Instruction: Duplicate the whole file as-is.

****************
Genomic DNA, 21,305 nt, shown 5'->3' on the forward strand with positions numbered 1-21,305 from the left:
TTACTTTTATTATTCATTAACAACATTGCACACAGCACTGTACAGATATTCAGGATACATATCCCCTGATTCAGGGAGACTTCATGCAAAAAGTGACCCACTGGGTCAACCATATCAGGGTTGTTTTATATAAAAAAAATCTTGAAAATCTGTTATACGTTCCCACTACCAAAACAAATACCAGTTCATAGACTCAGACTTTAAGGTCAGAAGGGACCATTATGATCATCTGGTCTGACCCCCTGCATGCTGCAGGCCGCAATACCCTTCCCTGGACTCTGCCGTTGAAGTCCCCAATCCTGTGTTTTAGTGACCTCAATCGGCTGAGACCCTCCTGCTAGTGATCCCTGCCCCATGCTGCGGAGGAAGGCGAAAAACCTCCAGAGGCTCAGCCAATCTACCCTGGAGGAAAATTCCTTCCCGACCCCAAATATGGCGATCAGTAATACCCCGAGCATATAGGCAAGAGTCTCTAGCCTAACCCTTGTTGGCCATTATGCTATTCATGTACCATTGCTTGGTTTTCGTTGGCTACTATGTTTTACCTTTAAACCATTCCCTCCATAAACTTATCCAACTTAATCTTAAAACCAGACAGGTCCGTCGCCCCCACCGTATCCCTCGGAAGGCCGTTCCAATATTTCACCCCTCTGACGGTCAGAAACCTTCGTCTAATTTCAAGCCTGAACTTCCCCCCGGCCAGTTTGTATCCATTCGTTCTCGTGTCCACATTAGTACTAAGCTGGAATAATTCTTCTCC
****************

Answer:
Genomic DNA, 21,305 nt, shown 5'->3' on the forward strand with positions numbered 1-21,305 from the left:
TTACTTTTATTATTCATTAACAACATTGCACACAGCACTGTACAGATATTCAGGATACATATCCCCTGATTCAGGGAGACTTCATGCAAAAAGTGACCCACTGGGTCAACCATATCAGGGTTGTTTTATATAAAAAAAATCTTGAAAATCTGTTATACGTTCCCACTACCAAAACAAATACCAGTTCATAGACTCAGACTTTAAGGTCAGAAGGGACCATTATGATCATCTGGTCTGACCCCCTGCATGCTGCAGGCCGCAATACCCTTCCCTGGACTCTGCCGTTGAAGTCCCCAATCCTGTGTTTTAGTGACCTCAATCGGCTGAGACCCTCCTGCTAGTGATCCCTGCCCCATGCTGCGGAGGAAGGCGAAAAACCTCCAGAGGCTCAGCCAATCTACCCTGGAGGAAAATTCCTTCCCGACCCCAAATATGGCGATCAGTAATACCCCGAGCATATAGGCAAGAGTCTCTAGCCTAACCCTTGTTGGCCATTATGCTATTCATGTACCATTGCTTGGTTTTCGTTGGCTACTATGTTTTACCTTTAAACCATTCCCTCCATAAACTTATCCAACTTAATCTTAAAACCAGACAGGTCCGTCGCCCCCACCGTATCCCTCGGAAGGCCGTTCCAATATTTCACCCCTCTGACGGTCAGAAACCTTCGTCTAATTTCAAGCCTGAACTTCCCCCCGGCCAGTTTGTATCCATTCGTTCTCGTGTCCACATTAGTACTAAGCTGGAATAATTCTTCTCC